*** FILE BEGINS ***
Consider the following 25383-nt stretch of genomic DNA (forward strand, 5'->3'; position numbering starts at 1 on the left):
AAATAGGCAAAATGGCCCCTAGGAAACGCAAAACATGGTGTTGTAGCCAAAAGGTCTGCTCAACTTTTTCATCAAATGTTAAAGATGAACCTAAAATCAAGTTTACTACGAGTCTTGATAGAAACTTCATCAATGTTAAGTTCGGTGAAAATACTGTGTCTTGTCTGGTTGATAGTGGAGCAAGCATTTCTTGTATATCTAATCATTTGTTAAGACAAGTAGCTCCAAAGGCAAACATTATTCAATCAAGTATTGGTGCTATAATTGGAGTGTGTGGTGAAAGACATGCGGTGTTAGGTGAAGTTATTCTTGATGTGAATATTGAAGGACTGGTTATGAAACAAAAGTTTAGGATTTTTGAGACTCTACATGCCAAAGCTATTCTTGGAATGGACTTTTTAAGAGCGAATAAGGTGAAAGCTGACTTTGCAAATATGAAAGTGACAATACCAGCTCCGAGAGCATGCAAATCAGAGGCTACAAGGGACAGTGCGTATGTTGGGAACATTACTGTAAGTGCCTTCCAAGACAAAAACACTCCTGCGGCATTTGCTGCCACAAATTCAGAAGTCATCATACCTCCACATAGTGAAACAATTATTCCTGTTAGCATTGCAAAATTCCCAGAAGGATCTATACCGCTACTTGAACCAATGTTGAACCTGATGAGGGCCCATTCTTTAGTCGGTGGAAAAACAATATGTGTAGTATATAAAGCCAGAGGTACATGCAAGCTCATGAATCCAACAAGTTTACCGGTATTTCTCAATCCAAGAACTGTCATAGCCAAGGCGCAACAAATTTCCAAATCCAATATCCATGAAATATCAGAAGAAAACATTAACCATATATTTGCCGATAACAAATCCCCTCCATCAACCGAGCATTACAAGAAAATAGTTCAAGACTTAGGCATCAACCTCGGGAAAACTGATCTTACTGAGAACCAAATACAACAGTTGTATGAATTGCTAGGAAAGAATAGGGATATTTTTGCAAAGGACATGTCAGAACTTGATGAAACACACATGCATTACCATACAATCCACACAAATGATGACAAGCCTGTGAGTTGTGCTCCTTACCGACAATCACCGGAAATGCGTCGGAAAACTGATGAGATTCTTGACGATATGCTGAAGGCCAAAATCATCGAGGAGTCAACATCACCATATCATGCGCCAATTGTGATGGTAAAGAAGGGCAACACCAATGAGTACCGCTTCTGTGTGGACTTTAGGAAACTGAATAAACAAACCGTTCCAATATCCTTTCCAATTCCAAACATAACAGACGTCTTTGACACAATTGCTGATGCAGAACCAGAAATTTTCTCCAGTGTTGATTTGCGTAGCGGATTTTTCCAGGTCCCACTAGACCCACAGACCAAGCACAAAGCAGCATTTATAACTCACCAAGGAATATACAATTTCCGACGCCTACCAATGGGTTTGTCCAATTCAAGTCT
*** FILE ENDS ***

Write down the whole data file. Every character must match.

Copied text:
Consider the following 25383-nt stretch of genomic DNA (forward strand, 5'->3'; position numbering starts at 1 on the left):
AAATAGGCAAAATGGCCCCTAGGAAACGCAAAACATGGTGTTGTAGCCAAAAGGTCTGCTCAACTTTTTCATCAAATGTTAAAGATGAACCTAAAATCAAGTTTACTACGAGTCTTGATAGAAACTTCATCAATGTTAAGTTCGGTGAAAATACTGTGTCTTGTCTGGTTGATAGTGGAGCAAGCATTTCTTGTATATCTAATCATTTGTTAAGACAAGTAGCTCCAAAGGCAAACATTATTCAATCAAGTATTGGTGCTATAATTGGAGTGTGTGGTGAAAGACATGCGGTGTTAGGTGAAGTTATTCTTGATGTGAATATTGAAGGACTGGTTATGAAACAAAAGTTTAGGATTTTTGAGACTCTACATGCCAAAGCTATTCTTGGAATGGACTTTTTAAGAGCGAATAAGGTGAAAGCTGACTTTGCAAATATGAAAGTGACAATACCAGCTCCGAGAGCATGCAAATCAGAGGCTACAAGGGACAGTGCGTATGTTGGGAACATTACTGTAAGTGCCTTCCAAGACAAAAACACTCCTGCGGCATTTGCTGCCACAAATTCAGAAGTCATCATACCTCCACATAGTGAAACAATTATTCCTGTTAGCATTGCAAAATTCCCAGAAGGATCTATACCGCTACTTGAACCAATGTTGAACCTGATGAGGGCCCATTCTTTAGTCGGTGGAAAAACAATATGTGTAGTATATAAAGCCAGAGGTACATGCAAGCTCATGAATCCAACAAGTTTACCGGTATTTCTCAATCCAAGAACTGTCATAGCCAAGGCGCAACAAATTTCCAAATCCAATATCCATGAAATATCAGAAGAAAACATTAACCATATATTTGCCGATAACAAATCCCCTCCATCAACCGAGCATTACAAGAAAATAGTTCAAGACTTAGGCATCAACCTCGGGAAAACTGATCTTACTGAGAACCAAATACAACAGTTGTATGAATTGCTAGGAAAGAATAGGGATATTTTTGCAAAGGACATGTCAGAACTTGATGAAACACACATGCATTACCATACAATCCACACAAATGATGACAAGCCTGTGAGTTGTGCTCCTTACCGACAATCACCGGAAATGCGTCGGAAAACTGATGAGATTCTTGACGATATGCTGAAGGCCAAAATCATCGAGGAGTCAACATCACCATATCATGCGCCAATTGTGATGGTAAAGAAGGGCAACACCAATGAGTACCGCTTCTGTGTGGACTTTAGGAAACTGAATAAACAAACCGTTCCAATATCCTTTCCAATTCCAAACATAACAGACGTCTTTGACACAATTGCTGATGCAGAACCAGAAATTTTCTCCAGTGTTGATTTGCGTAGCGGATTTTTCCAGGTCCCACTAGACCCACAGACCAAGCACAAAGCAGCATTTATAACTCACCAAGGAATATACAATTTCCGACGCCTACCAATGGGTTTGTCCAATTCAAGTCT